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75 PARANEOPLASTIC ENDOCRINE SYNDROMES

75 PARANEOPLASTIC ENDOCRINE SYNDROMES
Harrison’s Manual of Medicine

75

PARANEOPLASTIC ENDOCRINE SYNDROMES

Hypercalcemia
Hyponatremia
Ectopic ACTH Syndrome
Bibliography

Both benign and malignant tumors of nonendocrine tissue can secrete a variety of hormones, principally peptide hormones, and many tumors produce more than one hormone (Table 75-1). At the clinical level, ectopic hormone production is important for two reasons.

Table 75-1 Common Paraneoplastic Endocrine Syndromes

First, endocrine syndromes that result may either be the presenting manifestations of the neoplasm or occur late in the course. The endocrine manifestations in some instances are of greater significance than the tumor itself, as in pts with benign or slowly growing malignancies that secrete corticotropin-releasing hormone and cause fulminant Cushing’s syndrome. The frequency with which ectopic hormone production is recognized varies with the criteria used for diagnosis. The most common syndromes of clinical import are those of ACTH hypersecretion, hypercalcemia, and hypoglycemia. Indeed, ectopic ACTH secretion is responsible for 15–20% of pts with Cushing’s syndrome, and ~50% of pts with persistent hypercalcemia have a malignancy rather than hyperparathyroidism. Because of the rapidity of development of hormone secretion in some rapidly growing tumors, diagnosis may require a high index of suspicion, and hormone levels may be elevated out of proportion to the manifestations.
Second, ectopic hormones serve as valuable peripheral markers for neoplasia. Because of the broad spectrum of ectopic hormone secretion, screening measurements of plasma hormone levels for diagnostic purposes are not cost- effective. However, in pts with malignancies that are known to secrete hormones, serial measurements of circulating hormone levels can serve as markers for completeness of tumor excision and for effectiveness of radiation therapy or chemotherapy. Likewise, tumor recurrence may be heralded by reappearance of elevated plasma hormone levels before mass effects of the tumor are evident. However, some tumors at recurrence do not secrete hormones, so that hormone measurements cannot be relied on as the sole evidence of tumor activity.

TREATMENT
Therapy of ectopic hormone-secreting tumors should be directed when possible toward removal of the tumor. When the tumor cannot be removed or is incurable, specific therapy can be directed toward inhibiting hormone secretion (octreotide for ectopic acromegaly or mitotane to inhibit adrenal steroidogenesis in the ectopic ACTH syndrome) or blocking the action of the hormone at the tissue level (demeclocycline for inappropriate vasopressin secretion).

Hypercalcemia
The most common paraneoplastic syndrome, hypercalcemia of malignancy accounts for 40% of all hypercalcemia. 80% of cancer pts with hypercalcemia have humoral hypercalcemia mediated by parathyroid hormone–related peptide; 20% have local osteolytic hypercalcemia mediated by cytokines such as interleukin-1 and tumor necrosis factor. Many tumor types may produce hypercalcemia (Table 75-1). Pts may have malaise, fatigue, confusion, anorexia, bone pain, polyuria, weakness, constipation, nausea, and vomiting. At high calcium levels, confusion, lethargy, coma, and death may ensue. Median survival of hypercalcemic cancer pts is 1–3 months. Treatment with saline hydration, furosemide diuresis, and pamidronate (60–90 mg IV) controls calcium levels within 7 days in 80% of cases.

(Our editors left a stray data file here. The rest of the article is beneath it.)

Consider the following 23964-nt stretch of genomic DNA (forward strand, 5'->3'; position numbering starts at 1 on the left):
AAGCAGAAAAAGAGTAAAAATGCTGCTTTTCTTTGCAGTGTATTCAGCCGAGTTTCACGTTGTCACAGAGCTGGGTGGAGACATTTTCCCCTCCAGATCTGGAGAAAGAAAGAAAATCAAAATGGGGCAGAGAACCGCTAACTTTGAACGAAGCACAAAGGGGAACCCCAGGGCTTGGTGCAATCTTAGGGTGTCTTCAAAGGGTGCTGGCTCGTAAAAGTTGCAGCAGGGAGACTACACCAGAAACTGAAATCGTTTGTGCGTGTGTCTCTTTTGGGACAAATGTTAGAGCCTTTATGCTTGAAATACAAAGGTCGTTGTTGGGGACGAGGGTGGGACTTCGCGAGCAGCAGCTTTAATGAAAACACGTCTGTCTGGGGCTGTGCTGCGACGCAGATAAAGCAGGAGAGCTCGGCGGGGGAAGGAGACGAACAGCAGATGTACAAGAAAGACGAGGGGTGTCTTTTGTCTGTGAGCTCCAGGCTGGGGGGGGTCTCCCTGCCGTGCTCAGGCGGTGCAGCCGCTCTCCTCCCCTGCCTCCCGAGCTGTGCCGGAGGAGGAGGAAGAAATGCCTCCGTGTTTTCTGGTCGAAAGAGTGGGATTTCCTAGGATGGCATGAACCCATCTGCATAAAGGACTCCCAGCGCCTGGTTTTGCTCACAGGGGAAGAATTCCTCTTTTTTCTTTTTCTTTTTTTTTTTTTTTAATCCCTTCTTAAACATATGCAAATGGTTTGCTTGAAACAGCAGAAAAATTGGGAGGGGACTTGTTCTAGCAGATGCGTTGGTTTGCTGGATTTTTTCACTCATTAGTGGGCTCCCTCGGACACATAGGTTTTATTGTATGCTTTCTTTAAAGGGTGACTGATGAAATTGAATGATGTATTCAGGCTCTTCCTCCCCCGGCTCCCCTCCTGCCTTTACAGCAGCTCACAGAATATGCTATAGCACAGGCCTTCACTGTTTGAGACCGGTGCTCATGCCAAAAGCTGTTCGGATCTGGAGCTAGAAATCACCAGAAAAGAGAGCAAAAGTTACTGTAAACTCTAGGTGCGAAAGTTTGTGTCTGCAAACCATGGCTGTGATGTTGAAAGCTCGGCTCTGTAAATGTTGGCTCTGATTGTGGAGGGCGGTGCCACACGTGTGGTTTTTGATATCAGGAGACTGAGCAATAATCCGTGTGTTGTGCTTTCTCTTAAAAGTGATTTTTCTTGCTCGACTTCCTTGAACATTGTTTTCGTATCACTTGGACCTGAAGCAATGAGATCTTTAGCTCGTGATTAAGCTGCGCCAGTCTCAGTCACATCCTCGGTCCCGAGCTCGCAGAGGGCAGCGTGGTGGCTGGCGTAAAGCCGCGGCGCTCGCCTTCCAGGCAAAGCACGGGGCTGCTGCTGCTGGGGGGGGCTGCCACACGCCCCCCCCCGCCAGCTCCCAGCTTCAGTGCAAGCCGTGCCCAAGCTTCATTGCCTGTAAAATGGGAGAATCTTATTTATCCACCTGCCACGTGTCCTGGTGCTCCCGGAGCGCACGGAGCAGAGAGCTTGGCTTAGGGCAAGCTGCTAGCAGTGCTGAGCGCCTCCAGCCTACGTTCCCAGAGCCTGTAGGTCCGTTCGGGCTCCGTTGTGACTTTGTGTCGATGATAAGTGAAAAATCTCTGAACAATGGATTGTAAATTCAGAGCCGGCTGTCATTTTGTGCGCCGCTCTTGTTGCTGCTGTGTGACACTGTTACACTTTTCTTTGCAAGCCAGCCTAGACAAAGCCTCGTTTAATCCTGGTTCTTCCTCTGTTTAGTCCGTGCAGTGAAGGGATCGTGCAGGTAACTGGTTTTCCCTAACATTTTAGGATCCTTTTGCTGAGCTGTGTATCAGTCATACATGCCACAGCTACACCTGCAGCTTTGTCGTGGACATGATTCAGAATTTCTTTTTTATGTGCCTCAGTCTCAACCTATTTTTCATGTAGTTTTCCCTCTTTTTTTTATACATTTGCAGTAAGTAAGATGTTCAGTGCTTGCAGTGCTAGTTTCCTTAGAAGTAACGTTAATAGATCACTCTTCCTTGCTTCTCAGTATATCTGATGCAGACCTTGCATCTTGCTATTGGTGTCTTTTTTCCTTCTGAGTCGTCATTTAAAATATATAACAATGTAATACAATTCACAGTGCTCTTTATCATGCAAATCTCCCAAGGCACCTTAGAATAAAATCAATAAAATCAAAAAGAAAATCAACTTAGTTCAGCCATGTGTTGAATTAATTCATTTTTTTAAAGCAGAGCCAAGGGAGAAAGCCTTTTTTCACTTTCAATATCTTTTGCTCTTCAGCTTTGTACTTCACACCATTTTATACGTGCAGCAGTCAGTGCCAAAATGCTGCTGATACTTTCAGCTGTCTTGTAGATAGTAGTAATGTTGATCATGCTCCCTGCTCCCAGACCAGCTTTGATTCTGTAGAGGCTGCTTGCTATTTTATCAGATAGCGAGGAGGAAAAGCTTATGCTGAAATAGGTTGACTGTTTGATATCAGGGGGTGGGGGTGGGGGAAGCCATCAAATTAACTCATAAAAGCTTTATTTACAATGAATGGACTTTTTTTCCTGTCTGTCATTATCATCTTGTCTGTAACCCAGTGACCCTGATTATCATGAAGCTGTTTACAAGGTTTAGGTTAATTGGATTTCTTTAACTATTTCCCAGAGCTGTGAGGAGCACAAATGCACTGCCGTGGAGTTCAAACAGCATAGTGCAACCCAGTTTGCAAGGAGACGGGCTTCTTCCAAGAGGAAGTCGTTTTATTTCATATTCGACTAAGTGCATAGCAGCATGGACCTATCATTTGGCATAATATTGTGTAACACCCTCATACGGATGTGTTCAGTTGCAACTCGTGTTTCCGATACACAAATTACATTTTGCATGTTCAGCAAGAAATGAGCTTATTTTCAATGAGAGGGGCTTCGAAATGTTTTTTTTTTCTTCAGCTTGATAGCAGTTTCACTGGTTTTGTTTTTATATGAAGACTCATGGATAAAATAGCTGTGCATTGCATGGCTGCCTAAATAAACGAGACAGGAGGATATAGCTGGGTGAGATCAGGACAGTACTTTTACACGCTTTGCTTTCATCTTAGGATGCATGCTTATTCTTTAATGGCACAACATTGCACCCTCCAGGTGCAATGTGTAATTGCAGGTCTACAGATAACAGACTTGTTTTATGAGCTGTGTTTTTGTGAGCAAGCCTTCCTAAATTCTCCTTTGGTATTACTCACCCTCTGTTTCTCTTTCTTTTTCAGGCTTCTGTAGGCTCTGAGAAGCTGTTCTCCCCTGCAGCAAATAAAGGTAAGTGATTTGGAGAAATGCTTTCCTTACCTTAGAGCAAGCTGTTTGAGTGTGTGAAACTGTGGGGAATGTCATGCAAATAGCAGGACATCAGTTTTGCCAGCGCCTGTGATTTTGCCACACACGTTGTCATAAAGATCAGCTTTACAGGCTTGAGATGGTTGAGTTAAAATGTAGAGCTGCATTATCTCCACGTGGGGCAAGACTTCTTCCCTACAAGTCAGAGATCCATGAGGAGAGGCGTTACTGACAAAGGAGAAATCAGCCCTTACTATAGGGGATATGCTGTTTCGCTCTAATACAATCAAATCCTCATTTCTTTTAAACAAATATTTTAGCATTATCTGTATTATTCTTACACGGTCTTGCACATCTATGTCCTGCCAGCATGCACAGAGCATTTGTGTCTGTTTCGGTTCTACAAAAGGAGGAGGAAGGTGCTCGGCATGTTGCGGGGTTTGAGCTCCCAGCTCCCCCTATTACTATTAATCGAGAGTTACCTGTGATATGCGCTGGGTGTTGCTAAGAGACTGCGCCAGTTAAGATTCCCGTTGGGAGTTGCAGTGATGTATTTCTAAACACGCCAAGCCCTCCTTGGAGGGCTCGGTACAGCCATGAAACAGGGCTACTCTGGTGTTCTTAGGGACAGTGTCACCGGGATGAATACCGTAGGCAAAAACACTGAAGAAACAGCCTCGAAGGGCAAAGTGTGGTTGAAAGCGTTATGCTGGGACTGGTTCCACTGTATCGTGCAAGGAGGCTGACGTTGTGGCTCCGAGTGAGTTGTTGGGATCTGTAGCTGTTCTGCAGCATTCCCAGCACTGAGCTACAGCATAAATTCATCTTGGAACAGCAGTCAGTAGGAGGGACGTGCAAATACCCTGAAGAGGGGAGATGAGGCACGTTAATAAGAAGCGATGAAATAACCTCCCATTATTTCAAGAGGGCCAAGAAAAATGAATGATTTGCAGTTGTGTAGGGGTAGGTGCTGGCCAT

Hyponatremia
Most commonly discovered in asymptomatic individuals as a result of serum electrolyte measurements, hyponatremia is usually due to tumor secretion of arginine vasopressin and is called syndrome of inappropriate antidiuretic hormone (SIADH). Atrial natriuretic hormone may also produce hyponatremia. SIADH occurs most commonly in small cell lung cancer (15%) and head and neck cancer (3%). A number of drugs may produce the syndrome. Symptoms of fatigue, poor attention span, nausea, weakness, anorexia, and headache may be controlled by restricting fluid intake to 500 mL/d or blocking the effects of the hormone with 600–1200 mg demeclocycline a day.
Ectopic ACTH Syndrome
When pro-opiomelanocortin mRNA in the tumor is processed into ACTH, excessive secretion of glucocorticoids and mineralocorticoids may ensue. Pts develop Cushing’s syndrome with hypokalemic alkalosis, weakness, hypertension, and hyperglycemia. About half the cases occur in small cell lung cancer. ACTH production adversely affects prognosis. Ketoconazole (400–1200 mg/d) or metyrapone (1–4 g/d) may be used to inhibit adrenal steroid synthesis.
Bibliography

For a more detailed discussion, see Johnson BE: Paraneoplastic Syndromes, Chap. 100, p. 632, in HPIM-15.

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